Ten tips for buy-to-let

We offer ten tips for a buyer who is looking to let their property out for the first time.


1 Look further afield
It may be that you can find more affordable houses, or keener demand for rented property, in a different part of the country from where you live.

2 Do your sums
Work out the monthly rent you can expect against the cost of your monthly mortgage repayments. Factor in the size of the deposit required (some mortgage firms now want 25 per cent), plus what happens if the property sits empty for a month or two.

3 Research the market as a whole
Consider the effects of the Government’s decision to cap the amount of rent it allows housing-benefit recipients. The same applies to the Article Four restrictions (on the type of tenants you can take) that some councils are planning to impose on landlords.

4 Students may no longer = money
Traditionally, they turn up in large numbers in university towns with their parents guaranteeing rent. But the tripling of college fees may change all that. Some students may even choose to go to college in their home town and live at home with Mum and Dad.

5 Haggle over price
It’s not as if you desperately need the property to live in, so you can afford to be tough and use your no-chain status to get a good price for the place you’re buying. Money saved at this point will all be profit.

6 Let your voice do the talking
Don’t just rely on your fingers plus computer websites. Ring around all the local estate agents to find out what kind of properties are in demand and from whom.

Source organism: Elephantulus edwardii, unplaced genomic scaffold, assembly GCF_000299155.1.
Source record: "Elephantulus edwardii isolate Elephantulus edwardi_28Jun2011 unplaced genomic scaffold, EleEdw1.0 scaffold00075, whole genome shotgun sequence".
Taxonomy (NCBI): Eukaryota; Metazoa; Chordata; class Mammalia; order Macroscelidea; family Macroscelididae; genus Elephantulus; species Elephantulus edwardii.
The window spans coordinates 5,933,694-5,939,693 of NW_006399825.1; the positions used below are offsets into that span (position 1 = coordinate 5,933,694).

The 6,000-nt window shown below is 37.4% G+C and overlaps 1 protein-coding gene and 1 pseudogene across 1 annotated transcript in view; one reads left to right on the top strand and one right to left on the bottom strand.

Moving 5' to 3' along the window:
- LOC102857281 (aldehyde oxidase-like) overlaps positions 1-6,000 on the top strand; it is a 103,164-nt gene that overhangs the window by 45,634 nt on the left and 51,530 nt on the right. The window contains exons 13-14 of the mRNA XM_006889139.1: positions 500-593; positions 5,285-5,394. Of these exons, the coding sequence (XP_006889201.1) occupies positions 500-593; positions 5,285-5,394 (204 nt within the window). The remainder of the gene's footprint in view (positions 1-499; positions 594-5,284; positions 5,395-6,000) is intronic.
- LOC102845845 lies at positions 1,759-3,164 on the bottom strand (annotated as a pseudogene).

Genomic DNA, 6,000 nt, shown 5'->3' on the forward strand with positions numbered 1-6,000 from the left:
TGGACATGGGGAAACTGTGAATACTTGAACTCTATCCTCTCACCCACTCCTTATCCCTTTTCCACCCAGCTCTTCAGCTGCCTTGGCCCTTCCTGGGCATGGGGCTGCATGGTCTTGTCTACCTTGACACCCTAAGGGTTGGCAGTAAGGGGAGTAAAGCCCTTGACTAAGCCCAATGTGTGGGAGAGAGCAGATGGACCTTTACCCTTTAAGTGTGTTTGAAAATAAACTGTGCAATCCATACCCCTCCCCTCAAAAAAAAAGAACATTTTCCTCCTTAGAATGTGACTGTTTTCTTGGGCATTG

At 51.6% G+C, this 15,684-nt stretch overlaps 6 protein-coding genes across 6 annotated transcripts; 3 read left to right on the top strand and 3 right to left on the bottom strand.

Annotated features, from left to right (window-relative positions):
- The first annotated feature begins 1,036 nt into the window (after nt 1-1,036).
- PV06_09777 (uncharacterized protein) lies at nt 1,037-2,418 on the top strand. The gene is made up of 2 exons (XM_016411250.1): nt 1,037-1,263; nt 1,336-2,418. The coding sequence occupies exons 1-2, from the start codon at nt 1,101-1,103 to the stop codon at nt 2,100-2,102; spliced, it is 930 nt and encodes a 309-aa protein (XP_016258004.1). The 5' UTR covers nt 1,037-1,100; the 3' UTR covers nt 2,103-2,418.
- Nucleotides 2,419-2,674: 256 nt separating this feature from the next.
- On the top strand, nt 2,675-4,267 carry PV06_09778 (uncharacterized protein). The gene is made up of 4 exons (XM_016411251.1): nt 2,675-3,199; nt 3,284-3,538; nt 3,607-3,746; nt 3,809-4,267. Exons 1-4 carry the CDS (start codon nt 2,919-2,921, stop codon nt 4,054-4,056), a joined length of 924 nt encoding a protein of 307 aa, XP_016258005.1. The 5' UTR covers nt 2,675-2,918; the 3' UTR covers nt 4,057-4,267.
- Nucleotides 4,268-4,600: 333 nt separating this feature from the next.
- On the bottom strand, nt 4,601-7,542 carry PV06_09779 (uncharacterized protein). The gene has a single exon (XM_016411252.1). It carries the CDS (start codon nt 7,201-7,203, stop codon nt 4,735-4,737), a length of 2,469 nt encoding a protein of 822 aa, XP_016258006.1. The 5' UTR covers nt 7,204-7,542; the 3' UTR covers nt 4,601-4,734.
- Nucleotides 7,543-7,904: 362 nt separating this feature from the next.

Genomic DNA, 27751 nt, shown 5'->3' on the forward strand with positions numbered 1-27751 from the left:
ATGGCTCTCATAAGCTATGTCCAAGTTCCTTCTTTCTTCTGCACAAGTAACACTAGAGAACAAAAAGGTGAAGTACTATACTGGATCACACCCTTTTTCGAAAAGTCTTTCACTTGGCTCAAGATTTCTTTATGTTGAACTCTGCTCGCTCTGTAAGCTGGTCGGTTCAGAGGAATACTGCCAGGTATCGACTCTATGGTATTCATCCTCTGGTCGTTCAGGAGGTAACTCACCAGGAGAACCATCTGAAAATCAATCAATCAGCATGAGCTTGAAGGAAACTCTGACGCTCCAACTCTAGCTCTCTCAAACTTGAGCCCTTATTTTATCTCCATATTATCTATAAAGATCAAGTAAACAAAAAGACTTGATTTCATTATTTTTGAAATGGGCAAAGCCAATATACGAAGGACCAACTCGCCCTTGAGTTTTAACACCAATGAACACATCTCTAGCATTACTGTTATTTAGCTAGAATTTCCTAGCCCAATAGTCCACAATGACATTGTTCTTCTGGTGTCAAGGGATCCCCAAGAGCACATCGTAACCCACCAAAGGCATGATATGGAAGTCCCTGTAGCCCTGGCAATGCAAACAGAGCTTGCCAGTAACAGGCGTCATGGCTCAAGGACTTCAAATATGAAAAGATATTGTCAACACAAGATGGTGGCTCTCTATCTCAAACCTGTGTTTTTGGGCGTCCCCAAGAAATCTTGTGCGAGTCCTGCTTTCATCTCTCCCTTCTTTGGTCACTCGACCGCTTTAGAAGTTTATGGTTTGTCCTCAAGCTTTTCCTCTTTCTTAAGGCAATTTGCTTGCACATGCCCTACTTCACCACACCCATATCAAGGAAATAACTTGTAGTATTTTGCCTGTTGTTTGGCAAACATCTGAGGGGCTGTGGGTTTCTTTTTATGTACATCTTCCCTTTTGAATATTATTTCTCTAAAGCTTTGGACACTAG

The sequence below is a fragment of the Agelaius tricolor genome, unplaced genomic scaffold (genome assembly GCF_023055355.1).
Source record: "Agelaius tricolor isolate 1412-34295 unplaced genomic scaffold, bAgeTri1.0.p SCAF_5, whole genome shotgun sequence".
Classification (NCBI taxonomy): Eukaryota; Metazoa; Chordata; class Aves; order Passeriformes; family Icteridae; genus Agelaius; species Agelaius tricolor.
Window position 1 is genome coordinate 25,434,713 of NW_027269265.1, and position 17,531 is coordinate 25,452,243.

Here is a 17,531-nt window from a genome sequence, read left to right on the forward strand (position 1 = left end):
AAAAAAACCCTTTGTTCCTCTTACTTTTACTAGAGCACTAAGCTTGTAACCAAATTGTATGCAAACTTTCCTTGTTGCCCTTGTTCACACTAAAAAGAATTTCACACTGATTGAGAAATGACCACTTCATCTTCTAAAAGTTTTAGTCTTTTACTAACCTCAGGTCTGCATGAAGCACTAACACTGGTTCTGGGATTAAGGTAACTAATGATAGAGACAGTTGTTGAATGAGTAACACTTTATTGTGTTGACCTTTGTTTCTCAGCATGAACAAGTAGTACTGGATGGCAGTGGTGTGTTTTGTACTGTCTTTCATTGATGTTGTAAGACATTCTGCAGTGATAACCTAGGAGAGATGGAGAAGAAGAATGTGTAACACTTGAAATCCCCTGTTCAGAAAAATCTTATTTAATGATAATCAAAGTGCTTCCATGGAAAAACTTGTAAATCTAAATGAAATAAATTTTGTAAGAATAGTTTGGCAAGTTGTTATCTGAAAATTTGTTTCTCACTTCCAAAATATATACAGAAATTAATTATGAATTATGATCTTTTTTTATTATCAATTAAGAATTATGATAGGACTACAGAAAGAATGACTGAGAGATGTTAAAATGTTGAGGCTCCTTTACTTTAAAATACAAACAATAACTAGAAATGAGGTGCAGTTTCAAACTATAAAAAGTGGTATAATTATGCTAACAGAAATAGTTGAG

7 Consider a letting agent
Are you going to be on hand 24 hours a day to deal with tenants complaining about malfunctioning boilers and leaking taps? Do you know about gas-safety certificates, energy performance certificates and which fund to pay the tenants’ deposit into? If not, you might want to employ a letting agent (they will charge 10-12 per cent of the rent).

8 Find out about your tenants first
You want to see their recent bank statements and utility bills and get a reference from their employer and previous landlord. For assistance, ring the Landlord Action helpline (0800 856 7878).

9 Think about selling
If the bottom falls out of the rental market, or the nearby university stops sending students, will you be able to sell your property? Not if you’ve deliberately bought a cheap place in a rundown area.

10 Have a plan B
What if your tenant loses his job? You need to have the answers to this question before you go down buy-to-let Boulevard.

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